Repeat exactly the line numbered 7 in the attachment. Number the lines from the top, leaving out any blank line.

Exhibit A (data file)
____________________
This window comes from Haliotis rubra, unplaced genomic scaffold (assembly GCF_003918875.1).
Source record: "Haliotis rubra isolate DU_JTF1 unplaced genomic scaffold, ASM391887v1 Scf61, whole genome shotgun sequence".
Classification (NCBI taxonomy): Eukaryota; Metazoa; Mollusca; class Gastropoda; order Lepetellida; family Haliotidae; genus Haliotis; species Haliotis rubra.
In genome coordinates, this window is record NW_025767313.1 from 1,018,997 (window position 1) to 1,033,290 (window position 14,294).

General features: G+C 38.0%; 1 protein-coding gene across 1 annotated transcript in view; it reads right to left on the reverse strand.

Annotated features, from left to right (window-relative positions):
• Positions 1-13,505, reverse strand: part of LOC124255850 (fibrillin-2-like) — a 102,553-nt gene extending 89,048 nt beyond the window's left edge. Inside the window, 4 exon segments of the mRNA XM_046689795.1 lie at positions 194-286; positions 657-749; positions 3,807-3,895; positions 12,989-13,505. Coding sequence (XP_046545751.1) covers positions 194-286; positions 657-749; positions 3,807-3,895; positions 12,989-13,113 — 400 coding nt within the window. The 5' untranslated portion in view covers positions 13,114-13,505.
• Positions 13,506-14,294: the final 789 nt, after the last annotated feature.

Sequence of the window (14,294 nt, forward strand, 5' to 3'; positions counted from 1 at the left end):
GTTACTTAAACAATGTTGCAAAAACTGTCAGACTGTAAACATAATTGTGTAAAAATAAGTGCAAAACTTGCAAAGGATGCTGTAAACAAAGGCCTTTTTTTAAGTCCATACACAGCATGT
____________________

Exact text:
• Positions 1-13,505, reverse strand: part of LOC124255850 (fibrillin-2-like) — a 102,553-nt gene extending 89,048 nt beyond the window's left edge. Inside the window, 4 exon segments of the mRNA XM_046689795.1 lie at positions 194-286; positions 657-749; positions 3,807-3,895; positions 12,989-13,505. Coding sequence (XP_046545751.1) covers positions 194-286; positions 657-749; positions 3,807-3,895; positions 12,989-13,113 — 400 coding nt within the window. The 5' untranslated portion in view covers positions 13,114-13,505.